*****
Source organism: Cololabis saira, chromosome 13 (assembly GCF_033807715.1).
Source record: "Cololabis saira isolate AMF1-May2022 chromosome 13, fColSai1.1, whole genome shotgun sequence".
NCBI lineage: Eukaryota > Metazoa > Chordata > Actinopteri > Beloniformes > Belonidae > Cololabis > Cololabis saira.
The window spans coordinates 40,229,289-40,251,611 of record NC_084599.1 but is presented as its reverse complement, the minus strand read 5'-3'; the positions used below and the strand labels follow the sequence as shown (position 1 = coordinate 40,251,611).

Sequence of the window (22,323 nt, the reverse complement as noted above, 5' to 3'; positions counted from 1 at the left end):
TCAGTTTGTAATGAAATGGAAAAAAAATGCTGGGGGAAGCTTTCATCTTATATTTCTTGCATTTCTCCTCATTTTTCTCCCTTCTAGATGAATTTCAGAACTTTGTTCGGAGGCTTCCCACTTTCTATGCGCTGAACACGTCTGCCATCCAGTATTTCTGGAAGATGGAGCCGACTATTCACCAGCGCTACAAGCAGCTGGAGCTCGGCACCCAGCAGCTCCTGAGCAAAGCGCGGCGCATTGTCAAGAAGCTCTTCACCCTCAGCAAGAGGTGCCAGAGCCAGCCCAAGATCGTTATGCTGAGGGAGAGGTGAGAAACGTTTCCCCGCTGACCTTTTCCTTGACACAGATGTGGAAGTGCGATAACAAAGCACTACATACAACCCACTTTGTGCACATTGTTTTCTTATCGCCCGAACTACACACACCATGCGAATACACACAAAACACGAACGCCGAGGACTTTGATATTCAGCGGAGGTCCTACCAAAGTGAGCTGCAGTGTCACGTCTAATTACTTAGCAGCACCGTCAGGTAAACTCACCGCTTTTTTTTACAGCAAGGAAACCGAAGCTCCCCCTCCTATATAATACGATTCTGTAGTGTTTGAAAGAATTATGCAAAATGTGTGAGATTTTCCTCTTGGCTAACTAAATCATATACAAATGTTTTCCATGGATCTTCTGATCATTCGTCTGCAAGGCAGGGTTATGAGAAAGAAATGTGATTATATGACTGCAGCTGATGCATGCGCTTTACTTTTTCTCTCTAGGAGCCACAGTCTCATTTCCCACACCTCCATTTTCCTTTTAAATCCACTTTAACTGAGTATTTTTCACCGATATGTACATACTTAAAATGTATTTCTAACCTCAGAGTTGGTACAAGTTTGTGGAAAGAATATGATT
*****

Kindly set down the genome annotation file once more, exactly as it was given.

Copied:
Source organism: Cololabis saira, chromosome 13 (assembly GCF_033807715.1).
Source record: "Cololabis saira isolate AMF1-May2022 chromosome 13, fColSai1.1, whole genome shotgun sequence".
NCBI lineage: Eukaryota > Metazoa > Chordata > Actinopteri > Beloniformes > Belonidae > Cololabis > Cololabis saira.
The window spans coordinates 40,229,289-40,251,611 of record NC_084599.1 but is presented as its reverse complement, the minus strand read 5'-3'; the positions used below and the strand labels follow the sequence as shown (position 1 = coordinate 40,251,611).

Sequence of the window (22,323 nt, the reverse complement as noted above, 5' to 3'; positions counted from 1 at the left end):
TCAGTTTGTAATGAAATGGAAAAAAAATGCTGGGGGAAGCTTTCATCTTATATTTCTTGCATTTCTCCTCATTTTTCTCCCTTCTAGATGAATTTCAGAACTTTGTTCGGAGGCTTCCCACTTTCTATGCGCTGAACACGTCTGCCATCCAGTATTTCTGGAAGATGGAGCCGACTATTCACCAGCGCTACAAGCAGCTGGAGCTCGGCACCCAGCAGCTCCTGAGCAAAGCGCGGCGCATTGTCAAGAAGCTCTTCACCCTCAGCAAGAGGTGCCAGAGCCAGCCCAAGATCGTTATGCTGAGGGAGAGGTGAGAAACGTTTCCCCGCTGACCTTTTCCTTGACACAGATGTGGAAGTGCGATAACAAAGCACTACATACAACCCACTTTGTGCACATTGTTTTCTTATCGCCCGAACTACACACACCATGCGAATACACACAAAACACGAACGCCGAGGACTTTGATATTCAGCGGAGGTCCTACCAAAGTGAGCTGCAGTGTCACGTCTAATTACTTAGCAGCACCGTCAGGTAAACTCACCGCTTTTTTTTACAGCAAGGAAACCGAAGCTCCCCCTCCTATATAATACGATTCTGTAGTGTTTGAAAGAATTATGCAAAATGTGTGAGATTTTCCTCTTGGCTAACTAAATCATATACAAATGTTTTCCATGGATCTTCTGATCATTCGTCTGCAAGGCAGGGTTATGAGAAAGAAATGTGATTATATGACTGCAGCTGATGCATGCGCTTTACTTTTTCTCTCTAGGAGCCACAGTCTCATTTCCCACACCTCCATTTTCCTTTTAAATCCACTTTAACTGAGTATTTTTCACCGATATGTACATACTTAAAATGTATTTCTAACCTCAGAGTTGGTACAAGTTTGTGGAAAGAATATGATT